He dismissed police claims his friend’s cell phone text messages showed Chavis Carter may have had a gun for use in a drug deal before the fatal incident. “I think it’s all crap because they’re just trying to cover themselves up. Chavis was nothing like that. He may have smoked a little marijuana here and there but it wasn’t an everyday thing. He wasn’t a drug abuser or dealer with guns. That’s preposterous! That’s not true,” he told The Final Call.
Young men go through a lot of trials in life but Chavis wasn’t going through anything so bad that he’d just kill himself, Mr. Itson said.
The two met in high school, where Chavis was a good friend and good hearted jokester, always laughing and smiling through life’s struggles, he continued.
Police Chief Yates stands by the suicide story, telling a major media outlet, “The average person who has never been in handcuffs, that never been around inmates or people in custody would react exactly the same way you just did: ‘How could that be possible?’ Well, fact of it is, it’s very possible. It’s quite easy.” The chief declined Final Call interview requests.
The police are padding, trying to introduce by innuendo the question or likelihood Mr. Carter had a gun, said an 18-year veteran police officer, who asked to remain anonymous. A crucial question is whether authorities ran gun powder residue tests on Mr. Carter and the officers, he said.
“If they did not, that’s criminal negligence on the part of a police agency but the likelihood he had a gun versus he had a gun is two different things,” the officer said.
The officer also questioned the text messages police say were sent, asking what were the date and time stamps and asked why police moved the gun.
A systemic, historical pattern
Friends talk often about police harassment for petty issues in Jonesboro, Mr. Itson said. “They pull you over for nonsense and they want to take you to jail for every little thing, like, in the Black community. I can just be pulling out of my friend’s driveway and police will claim it’s a drug transaction,” he said.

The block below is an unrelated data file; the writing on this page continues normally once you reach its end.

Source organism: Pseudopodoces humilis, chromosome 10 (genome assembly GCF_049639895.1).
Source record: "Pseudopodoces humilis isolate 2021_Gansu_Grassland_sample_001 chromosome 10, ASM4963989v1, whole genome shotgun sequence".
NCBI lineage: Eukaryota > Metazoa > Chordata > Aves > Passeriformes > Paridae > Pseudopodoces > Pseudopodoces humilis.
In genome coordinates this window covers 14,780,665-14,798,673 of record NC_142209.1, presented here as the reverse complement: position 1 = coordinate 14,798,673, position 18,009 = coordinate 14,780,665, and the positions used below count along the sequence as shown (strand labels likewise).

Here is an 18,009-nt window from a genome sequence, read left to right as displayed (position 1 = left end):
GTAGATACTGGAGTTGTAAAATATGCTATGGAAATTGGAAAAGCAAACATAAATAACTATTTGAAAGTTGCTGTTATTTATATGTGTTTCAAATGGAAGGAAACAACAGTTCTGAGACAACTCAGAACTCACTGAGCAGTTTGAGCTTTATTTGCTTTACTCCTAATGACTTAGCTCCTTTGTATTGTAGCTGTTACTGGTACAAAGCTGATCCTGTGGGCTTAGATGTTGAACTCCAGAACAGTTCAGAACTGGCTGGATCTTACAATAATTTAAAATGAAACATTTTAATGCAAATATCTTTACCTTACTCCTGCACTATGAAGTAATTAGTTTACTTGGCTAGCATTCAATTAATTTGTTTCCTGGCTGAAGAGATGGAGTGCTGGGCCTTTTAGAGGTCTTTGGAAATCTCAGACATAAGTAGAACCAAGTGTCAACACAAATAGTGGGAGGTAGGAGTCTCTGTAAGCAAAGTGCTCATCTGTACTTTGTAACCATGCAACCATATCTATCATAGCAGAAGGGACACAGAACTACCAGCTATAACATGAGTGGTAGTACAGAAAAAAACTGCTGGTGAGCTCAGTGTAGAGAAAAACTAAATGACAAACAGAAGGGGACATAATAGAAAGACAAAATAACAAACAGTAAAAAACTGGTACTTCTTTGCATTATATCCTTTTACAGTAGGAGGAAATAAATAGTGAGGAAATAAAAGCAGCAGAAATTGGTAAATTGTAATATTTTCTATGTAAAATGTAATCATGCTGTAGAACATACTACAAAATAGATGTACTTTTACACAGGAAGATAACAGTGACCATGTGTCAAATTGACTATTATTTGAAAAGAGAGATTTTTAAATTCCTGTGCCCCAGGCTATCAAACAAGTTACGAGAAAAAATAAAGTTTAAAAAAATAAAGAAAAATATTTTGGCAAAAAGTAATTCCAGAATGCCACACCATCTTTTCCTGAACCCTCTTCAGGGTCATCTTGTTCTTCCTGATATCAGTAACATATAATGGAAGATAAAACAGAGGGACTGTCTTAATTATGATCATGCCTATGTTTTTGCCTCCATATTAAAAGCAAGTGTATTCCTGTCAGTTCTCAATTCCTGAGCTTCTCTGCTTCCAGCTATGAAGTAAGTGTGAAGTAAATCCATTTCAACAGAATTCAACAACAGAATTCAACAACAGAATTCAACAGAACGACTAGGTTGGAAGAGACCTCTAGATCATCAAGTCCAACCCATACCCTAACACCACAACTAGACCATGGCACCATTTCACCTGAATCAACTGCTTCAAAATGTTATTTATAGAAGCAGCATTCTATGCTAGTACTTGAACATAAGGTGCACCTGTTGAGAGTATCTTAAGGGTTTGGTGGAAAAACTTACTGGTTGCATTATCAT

Mr. Carter’s shooting exemplifies a national trend of rogue officers ignoring police protocols, said Bishop Tavis Grant, national field director for the Rainbow PUSH Coalition, based in Chicago.
Black respect for and confidence in police across the South is at an all time low and tensions are at an all time high, including in Jonesboro, Bishop Grant said.
Tensions seen during the civil rights movement have resurfaced with Blacks fearful and officers in more militarized departments, he said.
Reports of Blacks being pulled over and frisked without probable cause or accused of speeding when driving below the limit have led Rainbow PUSH to seek Justice Department intervention, Bishop Grant said.
A federal probe could help defuse tension, which is likely to grow, he said. People drift to other measures when they don’t feel law enforcement represents their best interest, Bishop Grant said.
The destruction of property and rioting brought an arrest in the Rodney King Case, just as with Oscar Grant, said Cephus Johnson, whose nephew was fatally shot in the back by a transit officer on January 1, 2009. He was lying face down, restrained by two officers with his hands behind his back. His death resulted in the first time a peace officer in California stood trial and was convicted for killing someone in the line of duty.
“It just goes to show it just can’t be a family crying and hoping the Department of Justice or police department is actually going to arrest this officer. It’s just not going to happen,” Mr. Johnson said.
National problem of police violence?
“This pattern is being painted along with a portrait across the country that in particular African American males are violent. They are suspect. They are subject to a lower threshold as relates to credibility, integrity and truthfulness, and it’s just unconscionable for this young brother to be killed, handcuffed, and now for it to be alleged that he had a handgun,” Bishop Grant said.